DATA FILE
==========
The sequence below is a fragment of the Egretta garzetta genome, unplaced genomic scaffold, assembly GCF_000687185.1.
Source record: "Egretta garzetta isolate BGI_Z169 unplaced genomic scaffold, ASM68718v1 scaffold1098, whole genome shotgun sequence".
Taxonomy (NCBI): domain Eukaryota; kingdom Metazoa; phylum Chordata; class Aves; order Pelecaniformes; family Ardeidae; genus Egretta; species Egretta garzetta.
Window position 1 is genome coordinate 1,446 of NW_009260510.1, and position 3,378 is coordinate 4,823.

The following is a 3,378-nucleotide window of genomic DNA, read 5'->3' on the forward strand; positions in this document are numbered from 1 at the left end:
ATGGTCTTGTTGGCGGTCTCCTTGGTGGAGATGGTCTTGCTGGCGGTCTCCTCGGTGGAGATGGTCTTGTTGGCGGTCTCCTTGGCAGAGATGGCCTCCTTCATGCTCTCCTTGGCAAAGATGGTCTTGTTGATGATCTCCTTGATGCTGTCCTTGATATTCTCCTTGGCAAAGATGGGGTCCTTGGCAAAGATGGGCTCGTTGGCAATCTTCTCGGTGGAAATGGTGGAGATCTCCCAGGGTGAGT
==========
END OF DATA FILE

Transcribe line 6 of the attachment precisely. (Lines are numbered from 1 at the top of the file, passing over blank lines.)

ATGGTCTTGTTGGCGGTCTCCTTGGTGGAGATGGTCTTGCTGGCGGTCTCCTCGGTGGAGATGGTCTTGTTGGCGGTCTCCTTGGCAGAGATGGCCTCCTTCATGCTCTCCTTGGCAAAGATGGTCTTGTTGATGATCTCCTTGATGCTGTCCTTGATATTCTCCTTGGCAAAGATGGGGTCCTTGGCAAAGATGGGCTCGTTGGCAATCTTCTCGGTGGAAATGGTGGAGATCTCCCAGGGTGAGT